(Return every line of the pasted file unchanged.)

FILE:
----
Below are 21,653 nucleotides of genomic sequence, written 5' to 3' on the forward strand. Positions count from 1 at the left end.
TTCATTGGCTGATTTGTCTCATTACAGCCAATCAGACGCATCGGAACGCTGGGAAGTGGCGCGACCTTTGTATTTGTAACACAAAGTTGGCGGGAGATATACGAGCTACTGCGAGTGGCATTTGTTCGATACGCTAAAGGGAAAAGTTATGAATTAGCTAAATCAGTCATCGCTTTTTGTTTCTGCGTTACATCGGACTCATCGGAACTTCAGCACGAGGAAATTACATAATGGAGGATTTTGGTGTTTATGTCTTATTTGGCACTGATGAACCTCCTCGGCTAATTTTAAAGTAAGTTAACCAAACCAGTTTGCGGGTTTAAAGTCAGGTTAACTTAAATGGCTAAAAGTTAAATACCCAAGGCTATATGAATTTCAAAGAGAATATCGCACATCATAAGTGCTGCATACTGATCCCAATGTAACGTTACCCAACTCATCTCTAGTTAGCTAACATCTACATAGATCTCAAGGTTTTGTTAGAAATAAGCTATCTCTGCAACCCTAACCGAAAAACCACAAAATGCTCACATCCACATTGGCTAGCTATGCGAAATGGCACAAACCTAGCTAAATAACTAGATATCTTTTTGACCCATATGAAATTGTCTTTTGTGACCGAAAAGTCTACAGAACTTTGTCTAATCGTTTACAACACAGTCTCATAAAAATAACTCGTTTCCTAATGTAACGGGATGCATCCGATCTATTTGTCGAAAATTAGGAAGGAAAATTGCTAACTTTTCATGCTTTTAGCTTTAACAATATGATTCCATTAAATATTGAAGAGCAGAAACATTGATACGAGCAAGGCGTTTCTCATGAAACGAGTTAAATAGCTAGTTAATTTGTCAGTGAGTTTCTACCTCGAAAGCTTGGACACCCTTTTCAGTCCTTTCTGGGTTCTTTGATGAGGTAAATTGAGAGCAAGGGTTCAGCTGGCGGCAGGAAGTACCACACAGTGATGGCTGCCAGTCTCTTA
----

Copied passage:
Below are 21,653 nucleotides of genomic sequence, written 5' to 3' on the forward strand. Positions count from 1 at the left end.
TTCATTGGCTGATTTGTCTCATTACAGCCAATCAGACGCATCGGAACGCTGGGAAGTGGCGCGACCTTTGTATTTGTAACACAAAGTTGGCGGGAGATATACGAGCTACTGCGAGTGGCATTTGTTCGATACGCTAAAGGGAAAAGTTATGAATTAGCTAAATCAGTCATCGCTTTTTGTTTCTGCGTTACATCGGACTCATCGGAACTTCAGCACGAGGAAATTACATAATGGAGGATTTTGGTGTTTATGTCTTATTTGGCACTGATGAACCTCCTCGGCTAATTTTAAAGTAAGTTAACCAAACCAGTTTGCGGGTTTAAAGTCAGGTTAACTTAAATGGCTAAAAGTTAAATACCCAAGGCTATATGAATTTCAAAGAGAATATCGCACATCATAAGTGCTGCATACTGATCCCAATGTAACGTTACCCAACTCATCTCTAGTTAGCTAACATCTACATAGATCTCAAGGTTTTGTTAGAAATAAGCTATCTCTGCAACCCTAACCGAAAAACCACAAAATGCTCACATCCACATTGGCTAGCTATGCGAAATGGCACAAACCTAGCTAAATAACTAGATATCTTTTTGACCCATATGAAATTGTCTTTTGTGACCGAAAAGTCTACAGAACTTTGTCTAATCGTTTACAACACAGTCTCATAAAAATAACTCGTTTCCTAATGTAACGGGATGCATCCGATCTATTTGTCGAAAATTAGGAAGGAAAATTGCTAACTTTTCATGCTTTTAGCTTTAACAATATGATTCCATTAAATATTGAAGAGCAGAAACATTGATACGAGCAAGGCGTTTCTCATGAAACGAGTTAAATAGCTAGTTAATTTGTCAGTGAGTTTCTACCTCGAAAGCTTGGACACCCTTTTCAGTCCTTTCTGGGTTCTTTGATGAGGTAAATTGAGAGCAAGGGTTCAGCTGGCGGCAGGAAGTACCACACAGTGATGGCTGCCAGTCTCTTA